Plot Synopsis: Gex, a young gecko, was born to a family of geckos on the Hawaiian island of Maui as the oldest of 3-and-a-half other siblings. His father, who worked as a researcher at NASA, is killed in a rocket ship explosion during a zero-gravity mission. In the wake of this tragedy, Gex turns to the comfort of watching television in order to provide an outlet for his grief, eventually becoming addicted. After several fruitless attempts to get Gex to leave his TV set (including moving the family away from Hawaii to Encino, California), Gex’s mom eventually gives the TV away to a band of gypsies in order to get him to live his life. Gex, frustrated with his mother, runs away and vows to never return to her house again, living in a friend’s garage and making petty money by doing errands for other people.

One day, when Gex is riding his skateboard through the streets of California, he happens upon his mother, driving a black limousine, who informs him that his great uncle Charlie, a rich entrepreneur and the creator of a famous T-shirt brand logo, had died three days after Gex’s departure, leaving them with over $20 billion. The entire family goes on a massive spending spree, whilst Gex takes a small sum of the inherited money and opts to leave the family and retreat back to Hawaii in order to pursue his lifelong dream; using his riches, he buys a giant house in Maui and fills it with a massive television set, vowing to spend the remainder of his life secluded from the rest of the world only watching TV.

After a few days, Gex has fully achieved his desire, sitting solitary in the confines of his mansion and watching TV and eating snacks. One day, while looking for a good show to watch, he consumes a passing house fly. This insect turns out to be a small drone, being controlled by Rez, the overlord of the Media Dimension. Rez uses the small droid to “bug” Gex, and pulls him into the Media Dimension, intending to use him as the network’s new mascot character. In order to escape, Gex needs to traverse the Media Dimension and find remote controls which he could use to destroy the TV sets…

Plot: Don’t remember most of that plot? Me neither, as it was included in the game manual rather than the game itself like so many other games did back in the day. It’s a fairly ridiculous story, but considering that it’s a game meant for kids, that’s not too surprising.

Gameplay: The game was pretty tough, although I found out why when I was looking up the Wikipedia of the game. Only the 3DO version of the game included the ability to save, the other versions requiring the use of passwords to start up again. If you lost all your lives you had to restart the game, and if you didn’t have a pen and paper handy to record the passwords you’d be screwed if you died.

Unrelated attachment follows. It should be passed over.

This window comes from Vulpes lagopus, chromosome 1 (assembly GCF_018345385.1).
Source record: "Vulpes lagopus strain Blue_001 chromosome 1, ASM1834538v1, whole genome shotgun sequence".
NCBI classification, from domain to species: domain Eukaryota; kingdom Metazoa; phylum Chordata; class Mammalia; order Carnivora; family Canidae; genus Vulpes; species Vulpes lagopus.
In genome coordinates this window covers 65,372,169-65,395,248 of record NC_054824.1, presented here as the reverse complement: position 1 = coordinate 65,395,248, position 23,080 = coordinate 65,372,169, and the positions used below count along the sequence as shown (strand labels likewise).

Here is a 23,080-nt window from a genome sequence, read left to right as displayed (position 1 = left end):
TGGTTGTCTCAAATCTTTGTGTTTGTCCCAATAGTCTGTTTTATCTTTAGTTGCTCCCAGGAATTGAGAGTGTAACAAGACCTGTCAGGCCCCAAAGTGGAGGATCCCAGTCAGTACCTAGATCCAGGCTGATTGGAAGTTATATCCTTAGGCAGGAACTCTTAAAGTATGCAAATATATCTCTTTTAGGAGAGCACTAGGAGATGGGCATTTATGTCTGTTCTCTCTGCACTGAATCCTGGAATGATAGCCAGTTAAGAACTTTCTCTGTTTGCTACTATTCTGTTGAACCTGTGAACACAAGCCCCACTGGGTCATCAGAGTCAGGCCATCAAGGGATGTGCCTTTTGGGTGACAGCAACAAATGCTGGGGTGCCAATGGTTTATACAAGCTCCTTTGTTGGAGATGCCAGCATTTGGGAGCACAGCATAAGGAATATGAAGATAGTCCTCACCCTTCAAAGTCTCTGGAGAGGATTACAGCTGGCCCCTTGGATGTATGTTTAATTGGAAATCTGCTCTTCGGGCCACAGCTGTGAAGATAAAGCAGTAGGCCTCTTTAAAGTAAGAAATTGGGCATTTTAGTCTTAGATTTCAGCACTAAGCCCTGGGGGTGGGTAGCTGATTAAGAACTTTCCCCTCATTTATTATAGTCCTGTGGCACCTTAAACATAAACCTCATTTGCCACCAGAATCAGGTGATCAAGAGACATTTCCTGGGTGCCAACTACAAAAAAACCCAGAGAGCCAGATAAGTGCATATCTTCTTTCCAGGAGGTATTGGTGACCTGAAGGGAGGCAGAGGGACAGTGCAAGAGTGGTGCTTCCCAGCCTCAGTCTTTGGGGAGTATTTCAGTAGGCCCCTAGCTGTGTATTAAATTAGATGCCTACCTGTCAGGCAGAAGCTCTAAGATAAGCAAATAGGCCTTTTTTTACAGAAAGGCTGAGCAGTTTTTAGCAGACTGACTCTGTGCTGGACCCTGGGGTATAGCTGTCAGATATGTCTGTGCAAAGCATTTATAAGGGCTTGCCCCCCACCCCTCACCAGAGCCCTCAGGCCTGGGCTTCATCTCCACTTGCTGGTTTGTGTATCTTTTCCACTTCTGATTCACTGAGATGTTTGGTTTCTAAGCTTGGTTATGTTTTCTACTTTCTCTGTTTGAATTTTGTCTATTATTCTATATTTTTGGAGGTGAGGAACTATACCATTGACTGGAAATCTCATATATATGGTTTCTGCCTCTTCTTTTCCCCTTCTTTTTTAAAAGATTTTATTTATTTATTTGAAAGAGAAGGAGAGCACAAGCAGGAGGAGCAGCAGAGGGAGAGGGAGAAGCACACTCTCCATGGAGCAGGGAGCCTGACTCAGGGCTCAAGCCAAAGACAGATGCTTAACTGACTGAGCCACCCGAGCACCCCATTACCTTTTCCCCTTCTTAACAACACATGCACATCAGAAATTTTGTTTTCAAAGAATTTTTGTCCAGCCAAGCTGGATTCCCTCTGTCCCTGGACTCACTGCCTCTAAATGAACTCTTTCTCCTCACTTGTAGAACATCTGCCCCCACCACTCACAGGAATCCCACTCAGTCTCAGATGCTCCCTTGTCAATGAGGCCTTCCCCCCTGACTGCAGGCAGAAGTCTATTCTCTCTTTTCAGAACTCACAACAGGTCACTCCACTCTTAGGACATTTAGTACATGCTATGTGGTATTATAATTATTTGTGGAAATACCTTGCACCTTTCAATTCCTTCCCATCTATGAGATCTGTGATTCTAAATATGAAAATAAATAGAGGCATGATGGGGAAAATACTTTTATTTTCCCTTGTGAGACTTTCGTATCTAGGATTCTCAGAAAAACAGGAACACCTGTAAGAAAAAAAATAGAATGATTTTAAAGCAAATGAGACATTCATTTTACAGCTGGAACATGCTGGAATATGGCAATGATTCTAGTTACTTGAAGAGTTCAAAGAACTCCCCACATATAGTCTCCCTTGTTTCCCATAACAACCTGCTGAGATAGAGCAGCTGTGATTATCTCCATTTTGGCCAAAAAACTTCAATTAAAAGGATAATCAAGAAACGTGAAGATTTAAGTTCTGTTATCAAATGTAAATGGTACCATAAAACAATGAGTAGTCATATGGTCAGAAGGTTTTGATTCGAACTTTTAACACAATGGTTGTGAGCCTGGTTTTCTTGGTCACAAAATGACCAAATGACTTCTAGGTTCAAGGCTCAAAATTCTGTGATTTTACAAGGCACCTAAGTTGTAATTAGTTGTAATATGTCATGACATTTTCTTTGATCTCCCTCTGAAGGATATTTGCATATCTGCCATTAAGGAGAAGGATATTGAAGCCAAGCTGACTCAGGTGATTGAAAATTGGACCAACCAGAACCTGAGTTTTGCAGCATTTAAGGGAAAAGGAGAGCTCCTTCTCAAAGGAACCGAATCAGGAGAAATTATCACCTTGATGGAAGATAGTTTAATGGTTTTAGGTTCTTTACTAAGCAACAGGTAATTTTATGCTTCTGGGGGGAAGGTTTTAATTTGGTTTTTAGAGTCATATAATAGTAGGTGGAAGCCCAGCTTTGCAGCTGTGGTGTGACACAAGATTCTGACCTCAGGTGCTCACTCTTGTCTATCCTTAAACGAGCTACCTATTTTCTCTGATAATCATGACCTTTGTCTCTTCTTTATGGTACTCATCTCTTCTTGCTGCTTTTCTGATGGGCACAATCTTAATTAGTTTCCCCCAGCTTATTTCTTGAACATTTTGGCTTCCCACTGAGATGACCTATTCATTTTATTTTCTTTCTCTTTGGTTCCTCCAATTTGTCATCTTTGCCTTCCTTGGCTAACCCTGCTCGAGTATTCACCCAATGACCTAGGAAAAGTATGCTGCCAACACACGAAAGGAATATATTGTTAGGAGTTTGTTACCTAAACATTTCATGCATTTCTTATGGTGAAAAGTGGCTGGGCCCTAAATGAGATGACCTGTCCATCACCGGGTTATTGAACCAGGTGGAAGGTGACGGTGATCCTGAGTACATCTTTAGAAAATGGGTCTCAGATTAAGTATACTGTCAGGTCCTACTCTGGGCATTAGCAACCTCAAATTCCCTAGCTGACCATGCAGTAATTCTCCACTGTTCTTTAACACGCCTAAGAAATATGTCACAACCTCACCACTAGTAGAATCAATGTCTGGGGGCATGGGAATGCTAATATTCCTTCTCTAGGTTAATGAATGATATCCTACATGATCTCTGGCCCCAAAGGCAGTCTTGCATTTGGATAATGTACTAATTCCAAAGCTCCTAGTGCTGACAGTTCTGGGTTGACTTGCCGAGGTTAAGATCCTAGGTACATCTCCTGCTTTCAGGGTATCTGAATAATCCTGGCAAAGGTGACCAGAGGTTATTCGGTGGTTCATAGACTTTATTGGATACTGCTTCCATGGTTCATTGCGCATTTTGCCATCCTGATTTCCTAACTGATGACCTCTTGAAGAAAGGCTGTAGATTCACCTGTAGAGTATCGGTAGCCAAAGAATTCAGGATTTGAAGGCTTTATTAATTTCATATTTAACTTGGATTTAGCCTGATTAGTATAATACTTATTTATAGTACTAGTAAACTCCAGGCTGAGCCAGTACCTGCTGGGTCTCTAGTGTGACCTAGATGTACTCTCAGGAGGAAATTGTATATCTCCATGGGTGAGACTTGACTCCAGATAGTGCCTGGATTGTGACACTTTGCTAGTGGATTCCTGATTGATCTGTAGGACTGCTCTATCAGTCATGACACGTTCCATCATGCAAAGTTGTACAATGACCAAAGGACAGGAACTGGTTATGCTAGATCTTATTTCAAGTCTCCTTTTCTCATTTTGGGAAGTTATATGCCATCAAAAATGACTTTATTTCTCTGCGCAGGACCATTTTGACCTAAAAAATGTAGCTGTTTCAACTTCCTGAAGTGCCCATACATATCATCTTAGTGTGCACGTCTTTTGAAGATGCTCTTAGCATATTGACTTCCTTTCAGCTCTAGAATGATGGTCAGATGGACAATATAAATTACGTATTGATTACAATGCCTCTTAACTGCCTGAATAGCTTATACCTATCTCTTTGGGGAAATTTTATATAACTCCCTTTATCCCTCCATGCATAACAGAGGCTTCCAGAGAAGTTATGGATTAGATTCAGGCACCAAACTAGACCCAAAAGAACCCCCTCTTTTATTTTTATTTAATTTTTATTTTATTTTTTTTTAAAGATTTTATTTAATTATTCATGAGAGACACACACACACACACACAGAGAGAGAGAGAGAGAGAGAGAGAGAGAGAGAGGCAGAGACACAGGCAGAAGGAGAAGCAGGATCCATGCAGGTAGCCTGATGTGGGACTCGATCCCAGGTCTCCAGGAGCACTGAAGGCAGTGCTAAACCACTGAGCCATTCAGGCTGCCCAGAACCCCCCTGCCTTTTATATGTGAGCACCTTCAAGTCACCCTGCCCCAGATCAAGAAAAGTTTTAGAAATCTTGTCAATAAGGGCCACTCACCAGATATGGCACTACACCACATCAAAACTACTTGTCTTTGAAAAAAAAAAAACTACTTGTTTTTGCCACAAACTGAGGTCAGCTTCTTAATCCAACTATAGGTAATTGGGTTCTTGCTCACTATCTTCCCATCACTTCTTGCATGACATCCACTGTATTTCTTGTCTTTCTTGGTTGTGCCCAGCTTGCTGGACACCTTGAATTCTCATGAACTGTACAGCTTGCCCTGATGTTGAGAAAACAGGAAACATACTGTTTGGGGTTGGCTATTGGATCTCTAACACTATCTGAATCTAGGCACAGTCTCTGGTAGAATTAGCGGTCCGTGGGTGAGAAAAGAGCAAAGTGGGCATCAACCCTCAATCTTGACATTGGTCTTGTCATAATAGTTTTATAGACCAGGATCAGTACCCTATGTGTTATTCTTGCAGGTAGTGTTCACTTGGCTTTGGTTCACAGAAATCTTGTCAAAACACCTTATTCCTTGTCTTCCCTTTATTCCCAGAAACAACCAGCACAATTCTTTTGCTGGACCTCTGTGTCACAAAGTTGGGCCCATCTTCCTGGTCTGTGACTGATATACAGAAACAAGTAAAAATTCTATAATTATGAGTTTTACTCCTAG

Art: The art is okay, but has aged a bit poorly. It’s not too bad though as it’s mostly 2D and that stuff ages pretty well.

Music: Don’t remember a whit, sorry.

Overall: A tough game for those not playing on the 3DO.

For those who like: Platforming, Action, Adventure.

Not for those who don’t like: Any of the above.

Retro Game Friday: Wario Land

Hey all I’m back with a Mario Spinoff that’s grown rather obscure in the past decade and a half. It’s Wario Land: Super Mario Land 3!

Plot Synopsis: After being ejected from Mario’s castle in the previous game, Wario resolves to get his own castle, one even bigger and more impressive than Mario’s. To fund this extravagant dream, he travels to Kitchen Island, where the Brown Sugar Pirates have hidden many treasures and coins, including a golden statue of Princess Toadstool, stolen from the Mushroom Kingdom. Wario intends to retrieve this statue and sell it back to Mario for the price of a castle.

Plot: The plot is rather ridiculous, but that’s where the next part comes in.

Gameplay:  Wario Land was fun to play and is one of the few Game Boy games I can remember having multiple endings based on player actions. In addition it’s a markedly different type of game from previous Mario games. Coins weren’t used to get additional lives, but to improve your final ending. It was also fairly tough to play from what I remember, although admittedly I was quite young at the time.

Art: The art has aged really well, but that’s to be expected of pixel art.

Music: I don’t remember it because I probably never listened to it due to it being a portable and me using my GameBoy pretty much only on plane flights when I was younger.

Overall: A fun game, and while not a must play, it’s not far from being one.

For those who like: Platformers, Portable Games, Mario Games, Hard Gameplay.

Not for those who don’t like: Any of the above.